Guatemala’s Indigenous Midwives Screen for Cervical Cancer

Lead midwife Imelda and Valeria, MD, prepare to perform cryotherapy (Photo by Mallory Betz)

Since 2016, Every Mother Counts has supported the Association of Midwives of the Mam Speaking Area (ACAM) — a group of 40 Maya midwives who together run a birth center, mobile clinic, and education and training opportunities for the 50,000 people who make up the communities in and around Concepción Chiquirichapa, Guatemala, where ACAM is based. These communities are 80% Indigenous, many of them speak Mam almost exclusively. The people in these communities often struggle with poor health and nutrition, low levels of education, and poverty. Maternal and infant mortality rates in the area are still among the highest in the Western Hemisphere, and there are significant problems with mistreatment of indigenous people in the health system, especially women.

There is an epidemic of cervical cancer in Central America among women, due largely to a lack of diagnoses and treatment. This is also true in Guatemala. Women in ACAM’s communities have previously rejected cervical cancer screening since it was generally offered by male providers or nurses who do not speak Mam. The only advanced cancer treatment available in Guatemala is through a single program in Guatemala City, which is five hours away and thus out of reach for women in Xela, where ACAM is based.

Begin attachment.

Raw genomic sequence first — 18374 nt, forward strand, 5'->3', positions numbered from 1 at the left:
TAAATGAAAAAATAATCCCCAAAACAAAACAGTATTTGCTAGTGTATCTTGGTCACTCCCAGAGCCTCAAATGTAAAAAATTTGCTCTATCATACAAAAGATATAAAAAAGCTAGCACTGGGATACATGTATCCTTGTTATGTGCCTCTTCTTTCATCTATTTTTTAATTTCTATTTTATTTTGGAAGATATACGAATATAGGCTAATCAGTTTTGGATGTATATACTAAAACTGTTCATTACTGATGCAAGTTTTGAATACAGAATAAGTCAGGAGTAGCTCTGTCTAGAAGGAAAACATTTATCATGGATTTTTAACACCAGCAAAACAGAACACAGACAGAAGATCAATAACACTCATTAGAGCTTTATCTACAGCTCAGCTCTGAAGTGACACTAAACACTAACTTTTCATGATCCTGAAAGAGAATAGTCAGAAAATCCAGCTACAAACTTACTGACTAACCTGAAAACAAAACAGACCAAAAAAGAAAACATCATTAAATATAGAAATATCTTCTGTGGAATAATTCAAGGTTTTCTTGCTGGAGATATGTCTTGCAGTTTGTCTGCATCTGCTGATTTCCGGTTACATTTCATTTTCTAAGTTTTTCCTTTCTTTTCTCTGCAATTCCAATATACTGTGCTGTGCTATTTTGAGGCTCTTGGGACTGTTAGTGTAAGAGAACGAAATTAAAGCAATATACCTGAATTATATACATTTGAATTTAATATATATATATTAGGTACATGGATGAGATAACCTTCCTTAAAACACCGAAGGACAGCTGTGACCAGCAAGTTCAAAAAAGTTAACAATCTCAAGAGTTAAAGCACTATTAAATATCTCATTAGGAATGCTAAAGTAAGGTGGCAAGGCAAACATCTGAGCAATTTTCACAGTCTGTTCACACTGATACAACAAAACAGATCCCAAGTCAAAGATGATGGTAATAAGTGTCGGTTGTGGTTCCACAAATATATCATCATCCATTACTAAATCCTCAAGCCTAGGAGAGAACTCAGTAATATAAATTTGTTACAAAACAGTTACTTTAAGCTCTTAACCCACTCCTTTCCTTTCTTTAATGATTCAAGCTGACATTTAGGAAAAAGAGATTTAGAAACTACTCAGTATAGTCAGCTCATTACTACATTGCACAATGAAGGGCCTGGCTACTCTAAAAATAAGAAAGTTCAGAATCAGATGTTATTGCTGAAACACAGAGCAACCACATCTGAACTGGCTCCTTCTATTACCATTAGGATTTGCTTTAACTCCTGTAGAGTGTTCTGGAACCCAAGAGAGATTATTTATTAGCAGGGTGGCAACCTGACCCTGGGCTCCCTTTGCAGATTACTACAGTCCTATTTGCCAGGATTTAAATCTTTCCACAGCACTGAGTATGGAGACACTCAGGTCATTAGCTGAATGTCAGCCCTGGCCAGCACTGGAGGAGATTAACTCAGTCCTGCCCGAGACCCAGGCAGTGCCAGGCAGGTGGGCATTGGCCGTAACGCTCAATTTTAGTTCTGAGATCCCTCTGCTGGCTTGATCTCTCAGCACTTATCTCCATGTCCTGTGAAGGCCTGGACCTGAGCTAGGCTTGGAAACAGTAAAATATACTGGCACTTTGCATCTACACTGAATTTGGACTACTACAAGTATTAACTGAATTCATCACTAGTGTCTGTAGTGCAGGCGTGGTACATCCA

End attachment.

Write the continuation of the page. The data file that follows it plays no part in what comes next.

In October 2017, seven midwives from ACAM participated in a training on cervical cancer screening specifically designed to be used in low-resource settings. Last week, they held their first cervical cancer screening jornada (Open House) and screened 43 women. Four of those women tested positive for early lesions and were treated with cryotherapy by Imelda, the first midwife in Guatemala certified to provide this treatment. Journalists from a national newspaper heard about the jornada and came to do an article on this successful wellness event.

ACAM midwife Nancy (left) with her two sisters, who were screened for cervical cancer (Photo by Mallory Betz)

The midwives are now looking into a partnership with a local clinic in Xela and a U.S. university to be trained on cryotherapy, and purchase cryotherapy equipment to treat women at their birth center.

Learn more about our work in Guatemela and around the world at everymothercounts.org

Topics: Maternal Health